Snake Pass (XB1) Review

Ken McKown

Slithering ahead.

I grew up in a time when character platform games were a dime a dozen. There was always some new anthropomorphic animal with an attitude solving puzzles and jumping on enemies heads. That trend has died out in recent years, the platformer has all but disappeared, but in 2017 the genre seems to be making a comeback. Snake Pass is the first game out of the gate and it does a nice job of setting the tone. This is a puzzle game first and foremost, with a unique twist on movement and style.

On the surface Snake Pass looks like it was ripped right out of the 90s. The player character Noodle always has a bright expression on his face, and the worlds are full of color. I adore the look of the game; it reminds me of a cartoon. It is telling that players can change the expression on Noodle’s face by pressing up and down on the d-pad. It is also cute as heck.

MSRP: $19.99
Platforms: XB1 (reviewed), PS4, Switch, PC
Price I’d Pay: $19.99

Each level tasks players with one main goal: finding three keys to unlock the gate to the next level. There is of course more. Each level has 20 wisps and five coins to collect, which will make people who feel the need to 100% each level smile with glee. Of course, it is not a simple matter of finding them. The three keys are usually pretty simple, but finding all the coins and wisps will pose a true challenge.

The concept of Snake Pass is about collection, but the puzzle comes in the form of Noodle’s movement. At first I found it frustrating. This is not how a platformer should play, but as I continued to play, I got the nuance. It was brilliant, and it made the collecting aspect really stand out.

As one would imagine, controlling a snake is a little different than any other character. Instead it almost feels like a physics-based racing game. Pulling the right trigger puts Noodle in motion, then players can angle him left and right to perform a slither motion, thus increasing his speed. Pressing the A button will lift his head, while pulling the left trigger will increase his grip onto objects. The idea is to wriggle and move up, down, and around the environment to collect the pieces. It is different, but really well done, and once I got the hang of it, I became addicted.

Each level becomes progressively harder in its collectible placement. I spent upwards of 45 minutes in some levels trying to get 100%, and loved it. The challenge ramps up nicely, and getting everything takes both practice and patience.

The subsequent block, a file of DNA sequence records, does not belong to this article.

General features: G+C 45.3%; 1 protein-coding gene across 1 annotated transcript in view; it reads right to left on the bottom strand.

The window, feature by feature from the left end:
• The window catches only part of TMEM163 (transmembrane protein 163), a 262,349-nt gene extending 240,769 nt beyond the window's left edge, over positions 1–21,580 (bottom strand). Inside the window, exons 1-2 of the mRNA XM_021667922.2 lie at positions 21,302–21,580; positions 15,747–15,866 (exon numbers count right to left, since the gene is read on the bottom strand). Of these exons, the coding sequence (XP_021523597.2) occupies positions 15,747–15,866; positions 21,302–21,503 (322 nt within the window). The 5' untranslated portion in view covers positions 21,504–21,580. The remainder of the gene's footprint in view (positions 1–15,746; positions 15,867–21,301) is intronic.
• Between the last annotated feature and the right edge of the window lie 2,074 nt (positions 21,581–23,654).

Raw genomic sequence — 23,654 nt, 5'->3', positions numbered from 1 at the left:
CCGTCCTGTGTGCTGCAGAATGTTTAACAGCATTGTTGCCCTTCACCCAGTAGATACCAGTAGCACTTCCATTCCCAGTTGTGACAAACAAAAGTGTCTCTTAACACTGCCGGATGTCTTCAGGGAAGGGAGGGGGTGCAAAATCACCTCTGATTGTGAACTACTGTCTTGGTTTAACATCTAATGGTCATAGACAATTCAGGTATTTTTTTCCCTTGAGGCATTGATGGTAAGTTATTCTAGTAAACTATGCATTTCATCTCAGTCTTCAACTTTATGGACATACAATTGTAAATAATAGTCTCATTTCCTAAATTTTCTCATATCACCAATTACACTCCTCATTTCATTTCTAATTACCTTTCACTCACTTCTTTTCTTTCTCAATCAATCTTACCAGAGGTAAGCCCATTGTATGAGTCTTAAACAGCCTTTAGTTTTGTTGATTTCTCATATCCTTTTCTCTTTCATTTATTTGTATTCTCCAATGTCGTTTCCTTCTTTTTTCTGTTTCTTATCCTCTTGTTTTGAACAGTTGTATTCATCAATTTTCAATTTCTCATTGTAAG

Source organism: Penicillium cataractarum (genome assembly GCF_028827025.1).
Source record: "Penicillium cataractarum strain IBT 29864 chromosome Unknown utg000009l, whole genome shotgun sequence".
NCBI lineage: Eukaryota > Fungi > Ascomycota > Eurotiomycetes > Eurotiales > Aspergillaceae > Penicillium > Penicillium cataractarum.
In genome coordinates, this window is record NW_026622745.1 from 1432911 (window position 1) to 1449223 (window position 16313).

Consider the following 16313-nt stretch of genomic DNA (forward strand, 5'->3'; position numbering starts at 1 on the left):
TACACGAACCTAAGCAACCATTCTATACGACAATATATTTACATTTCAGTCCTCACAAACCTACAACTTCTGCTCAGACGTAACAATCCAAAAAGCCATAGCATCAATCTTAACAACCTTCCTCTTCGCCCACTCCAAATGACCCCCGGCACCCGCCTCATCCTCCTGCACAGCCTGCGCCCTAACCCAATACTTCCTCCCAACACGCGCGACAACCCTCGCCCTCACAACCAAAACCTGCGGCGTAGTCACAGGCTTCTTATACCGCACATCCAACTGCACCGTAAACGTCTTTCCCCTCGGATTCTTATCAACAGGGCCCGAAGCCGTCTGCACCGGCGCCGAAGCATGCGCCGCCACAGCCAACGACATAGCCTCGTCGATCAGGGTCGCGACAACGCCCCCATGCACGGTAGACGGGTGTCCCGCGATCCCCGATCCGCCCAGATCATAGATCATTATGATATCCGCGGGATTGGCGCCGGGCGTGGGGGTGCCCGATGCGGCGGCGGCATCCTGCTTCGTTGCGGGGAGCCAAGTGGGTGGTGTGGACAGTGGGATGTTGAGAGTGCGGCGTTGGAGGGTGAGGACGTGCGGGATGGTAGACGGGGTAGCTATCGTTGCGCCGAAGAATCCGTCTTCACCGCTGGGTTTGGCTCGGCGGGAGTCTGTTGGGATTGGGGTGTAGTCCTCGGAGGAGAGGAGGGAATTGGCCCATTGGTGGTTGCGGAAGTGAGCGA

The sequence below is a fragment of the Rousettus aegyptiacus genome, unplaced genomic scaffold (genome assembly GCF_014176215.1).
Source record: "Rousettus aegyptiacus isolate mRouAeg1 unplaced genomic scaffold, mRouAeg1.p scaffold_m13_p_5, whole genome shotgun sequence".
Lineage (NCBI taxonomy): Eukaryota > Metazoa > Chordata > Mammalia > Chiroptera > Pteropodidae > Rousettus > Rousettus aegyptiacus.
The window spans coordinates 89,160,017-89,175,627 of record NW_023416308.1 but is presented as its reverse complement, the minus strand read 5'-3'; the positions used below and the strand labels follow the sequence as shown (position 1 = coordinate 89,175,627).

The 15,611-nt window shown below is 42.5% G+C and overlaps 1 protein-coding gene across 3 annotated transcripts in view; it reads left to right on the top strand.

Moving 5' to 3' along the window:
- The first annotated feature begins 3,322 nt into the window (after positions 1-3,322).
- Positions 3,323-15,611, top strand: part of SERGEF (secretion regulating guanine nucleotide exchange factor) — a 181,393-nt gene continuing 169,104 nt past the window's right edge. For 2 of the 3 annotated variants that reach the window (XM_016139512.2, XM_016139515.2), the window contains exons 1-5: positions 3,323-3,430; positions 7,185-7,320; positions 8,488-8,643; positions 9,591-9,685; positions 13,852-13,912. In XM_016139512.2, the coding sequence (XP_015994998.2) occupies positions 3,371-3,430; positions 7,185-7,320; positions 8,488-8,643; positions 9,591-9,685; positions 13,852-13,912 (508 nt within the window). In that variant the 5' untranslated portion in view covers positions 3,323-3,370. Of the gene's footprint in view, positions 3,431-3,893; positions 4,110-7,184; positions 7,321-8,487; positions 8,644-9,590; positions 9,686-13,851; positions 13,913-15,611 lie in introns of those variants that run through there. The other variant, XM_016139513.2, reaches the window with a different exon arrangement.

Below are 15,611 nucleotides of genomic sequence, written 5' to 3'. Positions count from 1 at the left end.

Each world in the game also comes with a theme, and they integrate into the puzzles. For example there is a water themed level where Noodle will have to submerge himself, as well as an air world where he will rely more on his sidekick hummingbird Doodle, yes this is as whimsical as it gets.

While the visuals are outstanding, the real star of the presentation is the music, composed by David Wise, who spent the majority of his career crafting soundtracks for the infamous developer Rare. Those common themes hold true here, as the music in this game would feel right at home in one of their classic SNES or N64 titles. Yes, it is that good.

Snake Pass is a unique experience and a throwback to classic puzzle/platform games of yesteryear. It is a genre lost in time, and I am thrilled to be seeing a resurgence this year. For the price it is hard not to recommend Snake Pass. It is unique, fun, colorful, and challenging. Definitely worth checking out, even in this blizzard of awesome games hitting already in 2017.

Review copy of game provided by publisher.

Good

  • Great movement puzzles
  • Colorful presentation
  • Soundtrack

Bad

  • Learning curve
  • Some obtuse hidden items
8

Great

Ken McKown
Ken is the Editor-in-Chief of this hole in the wall and he loves to troll for the fun of it. He also enjoys long walks through Arkham Asylum and the cool air of Shadow Moses Island. His turn-ons include Mortal Kombat, Metal Gear Solid and StarCraft.
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